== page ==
In Saint John’s Gospel, when the soldiers are checking whether those who have been crucified have died, they break their legs, but when they come to Jesus one of them instead ‘pierced his side with a spear, and at once blood and water came out’ (John 19: 32-34).

In the Synoptic Gospels, Matthew, Mark and Luke say Joseph of Arimathea, a member of the council, asked Pilate for the body of Jesus, took the body, and wrapped it a clean linen cloth (Matthew 27: 28; Mark 15: 43, 46; Luke 23: 50-53); Saint John’s Gospel adds that Nicodemus helped Joseph with the preparation of the body for burial.

None of the Gospels says that the Virgin Mary held the body of her son when he was taken down from the Cross and before he was buried. But this has become a popular image in Passion scenes, from Michelangelo’s Pieta to the statues that dominate Good Friday processions today in Italy, Spain and Portugal.

The Mother who once cradled the Infant Child on her lap, now holds her dead son on her lap. The hands once raised in adoration and in love, are now raised in horror and in anguish. Had she known that this was the end, would she have said yes to the Angel Gabriel at the Annunciation when he greeted her with those words, ‘Ave Maria, Hail Mary’?

Does she remember now how she once cradled the Christ Child on her lap?

Are the grave clothes he is to be wrapped in as he is laid in the grave a reminder to her of the swaddling clothes she wrapped him in as she laid him down to sleep in his crib in Bethlehem?

‘The Body of Jesus Is Placed in the Arms of his Mother’ … a float in the Good Friday procession in Barcelona (Photograph: Patrick Comerford, 2016)

From Stabat Mater:

Lord Jesus, crucified, have mercy on us!
Let me mingle tears with thee,
Mourning Him who mourned for me,
All the days that I may live.

Meditation:

Mourning mother. Broken child.
A sword of grief pierces her soul.
Women surround her, but none can comfort her.
Her name is bitterness.

Prayers:

Crucified Saviour, you are resurrection and life and in your death and resurrection we who mourn find the peace and comfort your own mother lacked as your body came down from the cross. Help us to bring the hope of the resurrection to all who mourn. This we pray in the name of Jesus, our crucified Lord, the King of Glory, the King of Peace. Amen.

We adore you, O Christ, and we praise you.
Because by your holy cross You have redeemed the world.

Jesus, how brutally you were put to death. How gently your are taken from the cross. Your suffering and pain are ended, and you are put in the lap of your mother. The dirt and blood are wiped away. You are treated with love.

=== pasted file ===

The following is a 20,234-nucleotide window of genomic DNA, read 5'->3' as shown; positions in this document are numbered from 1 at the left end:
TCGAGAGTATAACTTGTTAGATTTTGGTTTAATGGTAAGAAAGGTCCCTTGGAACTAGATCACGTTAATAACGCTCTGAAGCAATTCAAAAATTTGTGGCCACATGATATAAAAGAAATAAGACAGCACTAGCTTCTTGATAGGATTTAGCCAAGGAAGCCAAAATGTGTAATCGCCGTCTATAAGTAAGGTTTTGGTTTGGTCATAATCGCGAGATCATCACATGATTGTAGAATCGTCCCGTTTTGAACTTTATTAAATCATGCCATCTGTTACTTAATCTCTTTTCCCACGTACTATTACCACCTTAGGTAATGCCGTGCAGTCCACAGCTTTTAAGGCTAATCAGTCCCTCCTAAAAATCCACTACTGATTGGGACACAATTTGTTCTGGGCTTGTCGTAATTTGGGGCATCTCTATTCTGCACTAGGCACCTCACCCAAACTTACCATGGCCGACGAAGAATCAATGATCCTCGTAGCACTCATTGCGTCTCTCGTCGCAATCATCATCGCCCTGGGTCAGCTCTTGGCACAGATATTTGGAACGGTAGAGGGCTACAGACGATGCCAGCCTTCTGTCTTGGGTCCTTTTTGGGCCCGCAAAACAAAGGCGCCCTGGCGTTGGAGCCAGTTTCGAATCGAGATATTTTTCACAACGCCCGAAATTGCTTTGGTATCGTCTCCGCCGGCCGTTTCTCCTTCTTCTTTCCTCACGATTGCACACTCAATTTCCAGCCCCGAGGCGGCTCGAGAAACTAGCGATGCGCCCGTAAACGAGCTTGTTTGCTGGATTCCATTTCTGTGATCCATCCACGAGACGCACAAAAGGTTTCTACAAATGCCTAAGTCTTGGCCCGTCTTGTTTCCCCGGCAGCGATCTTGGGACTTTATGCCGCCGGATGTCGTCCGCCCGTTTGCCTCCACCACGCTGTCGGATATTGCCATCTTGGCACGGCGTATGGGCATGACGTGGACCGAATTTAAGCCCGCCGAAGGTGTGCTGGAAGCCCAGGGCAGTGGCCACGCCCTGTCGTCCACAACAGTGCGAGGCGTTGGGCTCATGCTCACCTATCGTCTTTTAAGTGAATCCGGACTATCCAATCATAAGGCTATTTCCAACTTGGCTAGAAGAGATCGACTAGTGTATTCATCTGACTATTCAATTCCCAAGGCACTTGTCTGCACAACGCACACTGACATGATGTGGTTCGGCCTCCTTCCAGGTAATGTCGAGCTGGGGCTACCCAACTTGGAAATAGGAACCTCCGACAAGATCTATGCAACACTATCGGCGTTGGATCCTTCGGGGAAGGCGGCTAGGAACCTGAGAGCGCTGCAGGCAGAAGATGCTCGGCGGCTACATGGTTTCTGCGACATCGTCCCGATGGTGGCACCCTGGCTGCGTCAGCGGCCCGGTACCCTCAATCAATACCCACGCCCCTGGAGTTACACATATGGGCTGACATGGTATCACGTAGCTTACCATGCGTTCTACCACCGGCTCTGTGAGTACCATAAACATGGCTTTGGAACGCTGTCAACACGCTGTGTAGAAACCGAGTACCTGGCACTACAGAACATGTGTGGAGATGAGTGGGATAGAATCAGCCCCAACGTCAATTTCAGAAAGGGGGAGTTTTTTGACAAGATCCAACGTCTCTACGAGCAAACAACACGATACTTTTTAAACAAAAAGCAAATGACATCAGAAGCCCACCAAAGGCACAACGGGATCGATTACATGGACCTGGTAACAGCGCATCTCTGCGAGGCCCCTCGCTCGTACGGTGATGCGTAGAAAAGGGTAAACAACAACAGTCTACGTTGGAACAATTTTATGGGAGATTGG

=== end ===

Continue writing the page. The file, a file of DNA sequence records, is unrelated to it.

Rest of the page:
Jesus, let me take a few moments now to consider your love for me. Help me thank you for your willingness to go to your death for me. Help me express my love for you!

A prayer before the next station:

Holy God,
Holy and mighty Holy immortal one,
Have mercy on us.

Station 14: Jesus is placed in the tomb

‘Entombed’ … Station 14 in the Chapel at Saint John’s Hospital, Lichfield, Jesus is placed in the tomb (Photograph: Patrick Comerford)

When Christ is laid in the tomb at the Fourteenth Station, the Virgin Mary, hands crossed as if she is about to approach the Altar at the Eucharist to receive the Body of Christ, watches as Joseph of Arimathea and Nicodemus gently lay Christ’s body in the grave.

The simplicity of this station often found in northern Europe is in contrast to the elaborate tableaux of this scene found in cathedrals and churches throughout Continental Europe.

The Deposition of Christ by Vincenzo Onofri, dating from the early 16th century, is in a niche in the Basilica of San Petronio in Bologna. There are seven terracotta figures in this work. The group gathered around Christ in the tomb includes Nicodemus and Saint John the Beloved Disciple on one side, and the Virgin Mary and the three other Marys who are witnesses to the Crucifixion in the centre and to the left, with an expression of horror on the face of Saint Mary Magdalene.

A very different, though equally elaborate, sculpted terracotta tableau from the early 16th century by Alfonso Lombardi (1497-1537) is in the Cathedral of San Pietro in Bologna.

Here, in the Compianto su Cristo morto (‘Lament over the Dead Christ’), completed in 1522-1526, the Virgin Mary is held up by two of the other Marys as she faints with grief, while Mary Magdalene stretches out her arms in horror.